By Chris Hale
The current state of affairs is a reminder that the unexpected can occur far more frequently than you may think. The key to not only surviving disruption but staying well-positioned to serve clients amid change and uncertainty is building organizational resilience. This entails various facets of risk management, including business continuity planning (BCP) — a particularly critical step for nonprofits to effectively manage risk that needs to be tackled strategically and with the right team around the table.
While nonprofits are often tempted to put BCP on the back burner, the whirlwind of 2020 has underscored exactly why it’s a key discussion for organizations to have internally and with their insurance partners. By making the process a priority as 2021 comes into focus, nonprofits can safeguard their ability to deliver for their communities and ensure their organization is protected in doing so.
What makes BCP different
The terms business continuity, disaster recovery, and crisis management are often used interchangeably. There is some gray area among them, but it’s important to note they are different initiatives with different goals.
In short, BCP refers to a series of protocols designed to keep critical business operations running with little to no downtime during a disruptive event — for example, having a plan that enables counseling services for at-risk youth to continue seamlessly when something like a pandemic hits. By contrast, crisis management is the overall coordination of an organization’s response to a crisis in an effective, timely manner. Disaster recovery refers more specifically to restoring data, technology, and infrastructure after a disruption occurs. They all warrant time and attention, but understanding these differentiators helps in staying streamlined when focusing on BCP.
Planning around emergent risks
With consensus about what BCP is — and is not — organizations can begin to delve into the details of planning. This includes understanding core business processes and functions, identifying the dependencies that support them, and formulating strategies to manage the impacts that result from a disruption.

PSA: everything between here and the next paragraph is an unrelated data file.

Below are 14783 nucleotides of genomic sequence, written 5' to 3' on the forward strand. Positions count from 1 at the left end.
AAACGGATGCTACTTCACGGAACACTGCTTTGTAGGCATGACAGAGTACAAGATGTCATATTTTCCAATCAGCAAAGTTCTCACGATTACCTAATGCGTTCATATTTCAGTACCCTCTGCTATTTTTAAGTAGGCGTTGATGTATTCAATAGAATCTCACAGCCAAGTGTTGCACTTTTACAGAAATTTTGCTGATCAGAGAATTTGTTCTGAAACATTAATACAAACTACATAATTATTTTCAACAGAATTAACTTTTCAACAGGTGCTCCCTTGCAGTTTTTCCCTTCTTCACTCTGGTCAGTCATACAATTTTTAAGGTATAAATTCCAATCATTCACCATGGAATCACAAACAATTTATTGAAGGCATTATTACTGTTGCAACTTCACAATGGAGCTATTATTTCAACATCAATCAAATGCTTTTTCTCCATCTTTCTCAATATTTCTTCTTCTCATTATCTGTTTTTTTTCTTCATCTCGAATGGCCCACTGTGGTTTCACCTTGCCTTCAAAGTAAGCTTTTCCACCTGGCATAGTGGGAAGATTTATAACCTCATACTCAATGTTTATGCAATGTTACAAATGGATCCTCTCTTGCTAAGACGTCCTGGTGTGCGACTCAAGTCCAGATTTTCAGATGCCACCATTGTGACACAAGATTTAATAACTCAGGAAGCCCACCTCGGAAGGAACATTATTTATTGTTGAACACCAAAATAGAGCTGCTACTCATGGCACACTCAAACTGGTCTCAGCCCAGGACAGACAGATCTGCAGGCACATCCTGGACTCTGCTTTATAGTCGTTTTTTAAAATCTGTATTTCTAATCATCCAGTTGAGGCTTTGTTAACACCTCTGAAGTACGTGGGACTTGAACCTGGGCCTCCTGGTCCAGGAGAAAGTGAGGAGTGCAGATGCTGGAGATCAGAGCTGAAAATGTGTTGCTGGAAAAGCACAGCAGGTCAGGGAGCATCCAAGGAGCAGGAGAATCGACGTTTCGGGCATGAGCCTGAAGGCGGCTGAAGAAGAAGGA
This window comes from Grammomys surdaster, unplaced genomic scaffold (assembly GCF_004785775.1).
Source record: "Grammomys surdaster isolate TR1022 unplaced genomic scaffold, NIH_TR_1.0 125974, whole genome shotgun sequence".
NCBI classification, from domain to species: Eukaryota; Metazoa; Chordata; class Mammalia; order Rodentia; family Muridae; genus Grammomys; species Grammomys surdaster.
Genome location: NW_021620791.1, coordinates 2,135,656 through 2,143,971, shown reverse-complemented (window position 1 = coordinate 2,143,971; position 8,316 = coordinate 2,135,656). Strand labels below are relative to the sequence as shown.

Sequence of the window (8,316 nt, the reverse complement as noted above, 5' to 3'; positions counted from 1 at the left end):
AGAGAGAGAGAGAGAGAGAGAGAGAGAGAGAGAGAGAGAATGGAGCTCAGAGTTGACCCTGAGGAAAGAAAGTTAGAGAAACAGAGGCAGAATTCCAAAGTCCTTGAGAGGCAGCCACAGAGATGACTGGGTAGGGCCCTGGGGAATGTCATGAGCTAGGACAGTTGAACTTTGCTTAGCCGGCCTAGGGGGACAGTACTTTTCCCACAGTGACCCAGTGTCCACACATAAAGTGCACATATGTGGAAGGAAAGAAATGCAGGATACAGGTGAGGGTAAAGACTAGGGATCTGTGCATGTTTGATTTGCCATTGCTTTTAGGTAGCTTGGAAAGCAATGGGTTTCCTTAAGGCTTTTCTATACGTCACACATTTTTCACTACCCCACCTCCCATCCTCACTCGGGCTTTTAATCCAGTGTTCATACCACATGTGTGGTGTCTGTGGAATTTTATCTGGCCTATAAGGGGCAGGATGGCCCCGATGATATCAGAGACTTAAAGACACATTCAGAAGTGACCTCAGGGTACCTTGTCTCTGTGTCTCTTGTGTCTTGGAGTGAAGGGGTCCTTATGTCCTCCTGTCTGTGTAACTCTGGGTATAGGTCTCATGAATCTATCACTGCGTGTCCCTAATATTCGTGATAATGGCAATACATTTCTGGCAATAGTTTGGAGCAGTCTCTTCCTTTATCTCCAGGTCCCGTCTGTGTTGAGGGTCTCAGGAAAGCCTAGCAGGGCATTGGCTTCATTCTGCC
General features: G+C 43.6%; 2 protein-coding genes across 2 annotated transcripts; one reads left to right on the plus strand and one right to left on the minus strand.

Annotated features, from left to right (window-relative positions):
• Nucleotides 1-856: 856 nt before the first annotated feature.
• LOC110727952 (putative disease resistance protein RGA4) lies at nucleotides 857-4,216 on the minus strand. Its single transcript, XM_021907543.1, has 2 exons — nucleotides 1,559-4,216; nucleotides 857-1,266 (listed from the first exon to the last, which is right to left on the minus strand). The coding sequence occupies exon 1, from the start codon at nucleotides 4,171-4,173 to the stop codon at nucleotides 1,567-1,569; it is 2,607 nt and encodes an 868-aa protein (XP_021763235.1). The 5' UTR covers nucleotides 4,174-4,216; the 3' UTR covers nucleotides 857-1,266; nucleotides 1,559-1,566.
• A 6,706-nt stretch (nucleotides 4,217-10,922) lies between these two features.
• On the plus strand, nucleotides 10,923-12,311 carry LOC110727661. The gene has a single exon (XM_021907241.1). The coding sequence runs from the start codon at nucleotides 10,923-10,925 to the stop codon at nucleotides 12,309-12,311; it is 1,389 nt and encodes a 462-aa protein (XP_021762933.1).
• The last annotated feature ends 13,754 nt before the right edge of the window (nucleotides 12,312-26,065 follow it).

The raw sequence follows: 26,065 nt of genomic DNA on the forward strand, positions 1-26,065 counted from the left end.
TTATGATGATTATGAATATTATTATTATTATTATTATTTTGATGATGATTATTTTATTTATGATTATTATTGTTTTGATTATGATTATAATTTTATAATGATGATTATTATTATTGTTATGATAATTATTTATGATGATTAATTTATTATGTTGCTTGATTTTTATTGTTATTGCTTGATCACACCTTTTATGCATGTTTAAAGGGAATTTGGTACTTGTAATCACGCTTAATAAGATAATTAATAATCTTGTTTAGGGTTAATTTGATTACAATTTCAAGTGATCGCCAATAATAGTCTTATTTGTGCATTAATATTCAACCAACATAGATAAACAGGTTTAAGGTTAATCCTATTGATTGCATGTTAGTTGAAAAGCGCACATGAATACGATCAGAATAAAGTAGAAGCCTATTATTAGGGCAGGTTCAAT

The outputs will look different for every organization given their own unique considerations, but there are common risks affecting nonprofits and social service organizations, spurred by the pandemic, that warrant particular attention during the planning process:
- Remote Work and Mobile Property: Sustaining operations in the face of disruption usually means employees need to work wherever and however they can. Mobile property — including computers, tablets, monitors, and more — can be a lifeline in this regard, though it deserves a closer look from a risk perspective. Business Personal Property (BPP) insurance covers this type of equipment, however, coverage is typically limited when items are off-site. This means if employees are using these tools to work remotely, as many are today, there may be a break in coverage should an item be damaged, stolen, or lost while away from their designated office location.Explore with your insurance partner the different policy enhancements that offer extensions of coverage for BPP being used remotely. Given today’s fluid work environment, it is also worth investigating the benefits of converting your current coverage to an Inland Marine floater coverage that is not bound to a specific location.
- Cyber Risk: As organizations increase their dependency on digital tools both externally (for example, nonprofits offering virtual support services or starting online giving programs) and internally (for things like team collaboration software), their web-based risk also increases. At the same time, hackers — unfortunately, but perhaps unsurprisingly — have ramped up cyber-attacks during the pandemic. As such, cyber liability and data breach insurance is a vital part of the planning and insurance discussion. Ask your provider for insight into how digital strategy, platforms, vendor contract language, and other factors impact your liability and work together to minimize and manage the associated risks.
- Staff-to-Client Ratios: With social distancing guidelines and capacity restrictions, organizations must carefully consider their current staffing levels, so they can continue to serve clients without inviting unnecessary risk. This includes maintaining adequate staff-to-client ratios to protect nonprofits from abuse and molestation risks. This is a challenge as organizations balance keeping onsite staff members to a minimum and helping as many people as possible to meet the growing needs of the community.
The nonprofit landscape is constantly changing and to have staying power, organizations must recognize the role BCP plays in remaining resilient during turbulent times. No one knows for sure how the “new normal” will shake out or what our post-pandemic world has in store. That’s exactly why this type of scenario planning is essential in preparing for the future.
To learn more, check out Care Providers Insurance Services’ recent webinar with NRMC on the fundamentals of BCP for nonprofits and discover the five steps to building resilience that can be applied to any organization: https://bit.ly/31X2TbC
Chris Hale is the Director of Care Providers Insurance Services — a best-in-class program built by NSM Insurance Group, a leading provider of specialty insurance programs. Visit info.ins-cps.com to learn more or contact Chris at CMHale@nsminc.com.